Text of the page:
Surf and explore Dunedin’s coastal areas
St Clair Beach is renowned for its consistent surf conditions, plus there are surf schools nearby if you’re eager to learn.Going further south can lead you to Tunnel Beach where the sea has carved sandstone archways. The best time to visit is at low tide so you can access the beach through a manmade tunnel. Find Tunnel Beach down Tunnel Beach Road signposted off Blackhead Road in the south of Dunedin. If you don’t have your own transport, you can take the bus close to this location. Take the bus to Corstorphine on route 32, 33, 34, 35 or 36 which drops you off at the corner of Middleton Road and Stenhope Crescent. It is approximately 30 minutes walk to the start of the track. Ask your bus driver when to get off the bus if you are unsure.
Chocolate and beer
If that combination sounds good to you, then you’ve come to the right place! Dunedin is the home of Speight’s and Emerson’s beer. Speight’s offers people the chance to go on a brewery tour, where you are given one glass. What you do with that glass and how many time you fill it is up to you. Fill your water bottle for free outside the brewery with the spring water Speight’s uses in its beer.Chocolate fanatics willfind their life complete once they witness the chocolate waterfall at Cadbury World. Tour the chocolate factory, which includes chocolate tastings. Make sure to book and the tour is only available on weekdays.
Walking and mountain biking tracks
There are many places to explore by foot or by bike around Dunedin. Explore Dunedin’s surrounding bush, nearby beaches and waterfalls, and experience the Otago Peninsula.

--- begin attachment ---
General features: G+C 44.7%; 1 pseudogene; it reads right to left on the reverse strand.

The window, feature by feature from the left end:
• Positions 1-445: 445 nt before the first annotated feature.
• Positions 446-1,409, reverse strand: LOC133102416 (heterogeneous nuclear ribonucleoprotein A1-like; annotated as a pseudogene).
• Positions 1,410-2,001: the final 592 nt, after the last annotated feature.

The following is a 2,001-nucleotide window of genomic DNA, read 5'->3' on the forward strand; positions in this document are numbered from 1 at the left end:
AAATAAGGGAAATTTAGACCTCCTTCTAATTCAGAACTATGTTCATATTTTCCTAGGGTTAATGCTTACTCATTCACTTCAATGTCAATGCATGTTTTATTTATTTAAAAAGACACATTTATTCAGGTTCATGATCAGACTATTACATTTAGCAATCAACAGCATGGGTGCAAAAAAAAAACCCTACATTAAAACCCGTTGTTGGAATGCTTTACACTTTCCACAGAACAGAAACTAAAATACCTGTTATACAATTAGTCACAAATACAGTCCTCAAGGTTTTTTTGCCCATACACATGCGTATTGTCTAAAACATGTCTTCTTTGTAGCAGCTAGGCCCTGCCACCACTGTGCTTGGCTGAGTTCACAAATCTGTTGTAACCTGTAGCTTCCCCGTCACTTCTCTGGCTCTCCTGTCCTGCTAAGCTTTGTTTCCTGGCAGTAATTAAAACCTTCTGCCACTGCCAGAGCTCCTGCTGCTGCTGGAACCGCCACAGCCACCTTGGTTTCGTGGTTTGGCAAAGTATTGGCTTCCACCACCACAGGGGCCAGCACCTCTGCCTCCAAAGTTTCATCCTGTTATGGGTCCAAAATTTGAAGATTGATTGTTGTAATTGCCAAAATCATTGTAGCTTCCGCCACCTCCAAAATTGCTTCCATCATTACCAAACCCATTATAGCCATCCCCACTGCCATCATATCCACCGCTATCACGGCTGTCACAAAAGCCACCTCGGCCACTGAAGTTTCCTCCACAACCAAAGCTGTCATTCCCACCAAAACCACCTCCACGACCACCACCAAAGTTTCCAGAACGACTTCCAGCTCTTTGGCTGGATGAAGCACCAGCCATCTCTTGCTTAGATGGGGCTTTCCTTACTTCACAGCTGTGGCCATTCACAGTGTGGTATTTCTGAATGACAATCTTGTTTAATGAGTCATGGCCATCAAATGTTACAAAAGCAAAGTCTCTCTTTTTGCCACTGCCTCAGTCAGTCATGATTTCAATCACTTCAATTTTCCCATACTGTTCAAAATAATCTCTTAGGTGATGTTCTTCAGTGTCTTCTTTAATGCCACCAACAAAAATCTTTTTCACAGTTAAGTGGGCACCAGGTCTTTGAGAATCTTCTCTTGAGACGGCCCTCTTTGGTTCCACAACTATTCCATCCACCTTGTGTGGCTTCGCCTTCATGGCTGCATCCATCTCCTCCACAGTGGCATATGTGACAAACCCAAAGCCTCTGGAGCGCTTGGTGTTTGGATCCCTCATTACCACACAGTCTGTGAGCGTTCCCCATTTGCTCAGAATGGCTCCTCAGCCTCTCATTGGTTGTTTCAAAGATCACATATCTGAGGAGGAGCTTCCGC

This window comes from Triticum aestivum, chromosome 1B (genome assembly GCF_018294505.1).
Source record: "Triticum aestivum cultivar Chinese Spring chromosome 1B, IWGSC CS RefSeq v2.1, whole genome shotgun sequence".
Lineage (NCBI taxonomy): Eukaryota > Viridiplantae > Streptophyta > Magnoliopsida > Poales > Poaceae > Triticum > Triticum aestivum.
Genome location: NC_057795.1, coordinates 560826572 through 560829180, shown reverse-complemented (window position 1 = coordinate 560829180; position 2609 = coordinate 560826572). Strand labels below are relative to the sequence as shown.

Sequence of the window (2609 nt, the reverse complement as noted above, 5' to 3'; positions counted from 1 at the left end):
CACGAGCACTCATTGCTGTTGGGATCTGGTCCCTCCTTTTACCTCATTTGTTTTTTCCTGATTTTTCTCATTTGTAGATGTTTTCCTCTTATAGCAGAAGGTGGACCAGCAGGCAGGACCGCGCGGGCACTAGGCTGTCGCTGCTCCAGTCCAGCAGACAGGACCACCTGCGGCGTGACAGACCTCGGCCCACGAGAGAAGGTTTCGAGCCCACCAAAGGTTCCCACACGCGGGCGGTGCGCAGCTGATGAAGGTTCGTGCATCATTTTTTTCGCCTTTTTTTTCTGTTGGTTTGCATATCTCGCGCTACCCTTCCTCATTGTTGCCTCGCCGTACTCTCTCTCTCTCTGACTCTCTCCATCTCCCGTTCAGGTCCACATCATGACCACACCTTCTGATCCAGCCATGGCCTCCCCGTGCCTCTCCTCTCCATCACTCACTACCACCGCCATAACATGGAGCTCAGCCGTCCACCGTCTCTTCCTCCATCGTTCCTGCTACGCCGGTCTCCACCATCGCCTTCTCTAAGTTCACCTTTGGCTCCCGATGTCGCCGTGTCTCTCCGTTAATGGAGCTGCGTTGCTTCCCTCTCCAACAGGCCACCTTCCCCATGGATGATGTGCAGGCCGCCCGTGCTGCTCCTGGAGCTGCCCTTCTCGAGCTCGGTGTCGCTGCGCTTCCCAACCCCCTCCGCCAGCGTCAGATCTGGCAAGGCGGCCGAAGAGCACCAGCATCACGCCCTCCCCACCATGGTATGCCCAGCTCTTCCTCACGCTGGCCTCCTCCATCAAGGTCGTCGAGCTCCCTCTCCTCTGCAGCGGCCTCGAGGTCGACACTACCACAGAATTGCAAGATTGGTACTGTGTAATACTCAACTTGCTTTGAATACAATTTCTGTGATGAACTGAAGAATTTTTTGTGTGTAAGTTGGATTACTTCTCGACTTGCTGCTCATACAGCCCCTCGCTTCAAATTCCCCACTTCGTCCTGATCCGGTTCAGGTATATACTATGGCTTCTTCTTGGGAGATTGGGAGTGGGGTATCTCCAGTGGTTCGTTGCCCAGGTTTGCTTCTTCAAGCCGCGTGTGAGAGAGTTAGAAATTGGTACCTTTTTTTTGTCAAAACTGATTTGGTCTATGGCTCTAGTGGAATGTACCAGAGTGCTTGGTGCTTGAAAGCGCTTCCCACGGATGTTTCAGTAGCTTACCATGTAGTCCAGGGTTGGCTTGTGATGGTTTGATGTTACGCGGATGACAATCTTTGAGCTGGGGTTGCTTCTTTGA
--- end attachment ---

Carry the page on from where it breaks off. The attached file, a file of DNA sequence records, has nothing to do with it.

Walks in Dunedin
Stretch your legs and get some awesome views from McGouns Track and Pineapple Track (3h30mins return), which starts from Booth Road. The track is mostly gravel with some boardwalks. Delve into native forest and you’ll reach the Pineapple Track where you turn right and downhill to a water treatment station.Additionally, Ross Creek (various walking times) is another popular option with heaps of loop tracks to explore taking you into forest and to waterfalls. Access is via Fulton Road, Wakari Road, Burma Road, Tanner Road or Rockside Road.
Mountain Biking in Dunedin
For mountain biking tracks, don’t miss Signal Hill with specially designed downhill runs. Mountain biking is also a great way to explore the Otago Peninsula on easy Grade 2 trails. Finally, the Otago Rail Trail is a popular multi-day option by first taking the train from Dunedin Railway Station and starting the trail from Middlemarch. For more trails and information, check out Mountain Biking in Dunedin.
Museums in Dunedin
There are two museums well worth checking out in Dunedin. Not only are they full of fascinating relics from the local European and Maori people, but they are also free!Check out the many floors of the Otago Museum (419 Great King Street), telling the stories of the Otago region from the natural history to the first arrivals of people. They have displays of impressive fossils, maritime displays and even a planetarium and a butterfly house (the latter two come at an extra cost).For the story of Dunedin’s settlers through the ages, visit the Toitu Otago Settlers Museum (31 Queens Gardens). We’ll let the impressive displays of Maori and European culture do the talking.
If you have some extra time in Dunedin…
- Cadbury Chocolate Carnival: the highlight is the Jaffa race down Baldwin Street (July)
- Speight’s Brewery tours
- Toitu Otago Settlers Museum
- Markets such as The Vintage Roundup (monthly)
- Experience Dunedin’s nightlife such as Copa, Mou Very and Innocent Bystander
- Find more things to do inMountain Biking in Dunedin
- And even more inThe Two Dunedin Railwaysand12 Free or Cheap Things to do in Dunedin